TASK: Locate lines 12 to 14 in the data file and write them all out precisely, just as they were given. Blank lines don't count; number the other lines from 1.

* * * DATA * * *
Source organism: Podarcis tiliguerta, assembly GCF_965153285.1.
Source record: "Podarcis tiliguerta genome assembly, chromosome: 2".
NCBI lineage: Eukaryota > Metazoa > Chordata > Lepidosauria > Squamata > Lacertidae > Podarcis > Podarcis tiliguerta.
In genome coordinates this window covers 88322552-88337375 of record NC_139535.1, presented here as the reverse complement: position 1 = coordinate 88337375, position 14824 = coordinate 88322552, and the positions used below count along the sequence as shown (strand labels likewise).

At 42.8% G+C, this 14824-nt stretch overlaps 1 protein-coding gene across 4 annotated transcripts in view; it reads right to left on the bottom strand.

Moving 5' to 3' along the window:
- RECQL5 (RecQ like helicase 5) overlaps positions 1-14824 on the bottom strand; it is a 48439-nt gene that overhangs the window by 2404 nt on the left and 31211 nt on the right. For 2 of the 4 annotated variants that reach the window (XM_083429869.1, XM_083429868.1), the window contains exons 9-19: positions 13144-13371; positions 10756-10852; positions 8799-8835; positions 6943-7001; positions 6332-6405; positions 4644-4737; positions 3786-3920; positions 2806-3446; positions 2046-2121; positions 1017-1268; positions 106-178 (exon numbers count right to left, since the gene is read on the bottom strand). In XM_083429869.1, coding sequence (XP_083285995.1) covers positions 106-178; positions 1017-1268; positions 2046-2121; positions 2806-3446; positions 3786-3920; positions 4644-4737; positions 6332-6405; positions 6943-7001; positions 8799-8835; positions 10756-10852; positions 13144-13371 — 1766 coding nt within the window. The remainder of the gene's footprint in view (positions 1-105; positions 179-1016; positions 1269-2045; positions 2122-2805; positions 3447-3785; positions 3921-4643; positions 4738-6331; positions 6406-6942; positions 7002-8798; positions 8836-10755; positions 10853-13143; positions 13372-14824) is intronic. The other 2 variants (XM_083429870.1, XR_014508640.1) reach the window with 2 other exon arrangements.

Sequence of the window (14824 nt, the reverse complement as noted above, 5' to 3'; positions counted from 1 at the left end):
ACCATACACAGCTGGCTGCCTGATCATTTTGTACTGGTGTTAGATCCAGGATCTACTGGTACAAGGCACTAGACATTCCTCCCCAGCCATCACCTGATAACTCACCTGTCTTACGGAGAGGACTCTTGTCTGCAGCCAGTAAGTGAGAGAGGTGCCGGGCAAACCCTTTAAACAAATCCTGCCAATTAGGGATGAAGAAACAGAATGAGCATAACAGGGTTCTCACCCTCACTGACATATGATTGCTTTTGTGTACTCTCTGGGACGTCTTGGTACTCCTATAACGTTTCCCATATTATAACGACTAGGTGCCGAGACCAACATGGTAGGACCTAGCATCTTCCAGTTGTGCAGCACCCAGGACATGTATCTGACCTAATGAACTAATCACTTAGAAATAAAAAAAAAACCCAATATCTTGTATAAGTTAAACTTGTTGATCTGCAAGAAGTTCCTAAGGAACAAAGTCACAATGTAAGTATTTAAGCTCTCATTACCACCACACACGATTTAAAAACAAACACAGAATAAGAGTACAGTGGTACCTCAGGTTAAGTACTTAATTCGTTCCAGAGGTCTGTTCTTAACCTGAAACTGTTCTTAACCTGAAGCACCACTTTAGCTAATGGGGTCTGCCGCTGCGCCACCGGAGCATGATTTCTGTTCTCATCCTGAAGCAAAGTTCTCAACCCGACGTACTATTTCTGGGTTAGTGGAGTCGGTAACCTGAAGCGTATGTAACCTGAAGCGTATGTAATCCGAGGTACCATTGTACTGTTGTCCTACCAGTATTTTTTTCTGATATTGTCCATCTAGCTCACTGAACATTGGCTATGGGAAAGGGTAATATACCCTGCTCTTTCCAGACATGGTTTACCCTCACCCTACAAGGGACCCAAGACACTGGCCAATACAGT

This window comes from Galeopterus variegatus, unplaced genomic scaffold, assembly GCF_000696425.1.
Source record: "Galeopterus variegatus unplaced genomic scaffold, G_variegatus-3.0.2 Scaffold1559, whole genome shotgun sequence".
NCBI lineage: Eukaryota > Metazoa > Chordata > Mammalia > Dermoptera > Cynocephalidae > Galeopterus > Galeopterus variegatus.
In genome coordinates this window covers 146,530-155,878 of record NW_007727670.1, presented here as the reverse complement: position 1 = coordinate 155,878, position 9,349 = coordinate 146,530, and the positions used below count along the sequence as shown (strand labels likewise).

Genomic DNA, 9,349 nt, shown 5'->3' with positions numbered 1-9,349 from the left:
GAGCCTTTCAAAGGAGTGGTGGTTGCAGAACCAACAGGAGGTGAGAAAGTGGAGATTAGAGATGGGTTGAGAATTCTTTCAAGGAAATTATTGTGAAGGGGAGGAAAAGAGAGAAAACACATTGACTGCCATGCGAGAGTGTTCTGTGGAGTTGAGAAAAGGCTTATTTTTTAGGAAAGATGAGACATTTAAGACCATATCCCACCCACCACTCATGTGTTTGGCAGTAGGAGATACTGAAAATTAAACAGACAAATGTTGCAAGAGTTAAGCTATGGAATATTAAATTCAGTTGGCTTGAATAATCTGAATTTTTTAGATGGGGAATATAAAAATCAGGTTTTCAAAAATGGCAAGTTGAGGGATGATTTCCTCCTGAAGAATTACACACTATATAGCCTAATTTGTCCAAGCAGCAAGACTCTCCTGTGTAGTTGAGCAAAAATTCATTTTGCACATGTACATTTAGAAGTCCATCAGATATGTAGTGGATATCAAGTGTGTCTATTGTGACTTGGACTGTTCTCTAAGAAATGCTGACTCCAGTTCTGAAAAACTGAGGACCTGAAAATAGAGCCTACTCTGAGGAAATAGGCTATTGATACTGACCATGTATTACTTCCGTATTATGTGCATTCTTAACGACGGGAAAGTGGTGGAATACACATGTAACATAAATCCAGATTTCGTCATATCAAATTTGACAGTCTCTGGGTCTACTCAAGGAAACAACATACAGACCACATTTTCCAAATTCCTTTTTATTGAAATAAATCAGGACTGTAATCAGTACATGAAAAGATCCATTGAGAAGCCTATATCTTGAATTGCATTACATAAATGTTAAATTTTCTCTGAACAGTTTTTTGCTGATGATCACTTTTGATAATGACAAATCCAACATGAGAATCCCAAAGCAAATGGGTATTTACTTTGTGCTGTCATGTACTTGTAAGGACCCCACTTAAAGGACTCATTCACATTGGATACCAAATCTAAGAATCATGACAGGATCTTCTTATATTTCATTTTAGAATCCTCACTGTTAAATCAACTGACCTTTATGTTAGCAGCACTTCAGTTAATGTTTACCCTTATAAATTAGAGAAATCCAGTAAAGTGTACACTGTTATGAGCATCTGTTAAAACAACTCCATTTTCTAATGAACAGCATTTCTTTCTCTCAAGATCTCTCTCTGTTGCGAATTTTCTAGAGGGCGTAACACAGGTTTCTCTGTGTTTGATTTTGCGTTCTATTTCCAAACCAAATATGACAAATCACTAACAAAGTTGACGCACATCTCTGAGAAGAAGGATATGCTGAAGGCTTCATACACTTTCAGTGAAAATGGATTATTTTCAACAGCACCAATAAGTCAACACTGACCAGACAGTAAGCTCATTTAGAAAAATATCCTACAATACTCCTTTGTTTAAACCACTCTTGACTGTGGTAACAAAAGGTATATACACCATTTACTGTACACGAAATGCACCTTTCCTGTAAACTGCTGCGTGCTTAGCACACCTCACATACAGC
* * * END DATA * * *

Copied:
NCBI lineage: Eukaryota > Metazoa > Chordata > Mammalia > Dermoptera > Cynocephalidae > Galeopterus > Galeopterus variegatus.
In genome coordinates this window covers 146,530-155,878 of record NW_007727670.1, presented here as the reverse complement: position 1 = coordinate 155,878, position 9,349 = coordinate 146,530, and the positions used below count along the sequence as shown (strand labels likewise).

Genomic DNA, 9,349 nt, shown 5'->3' with positions numbered 1-9,349 from the left: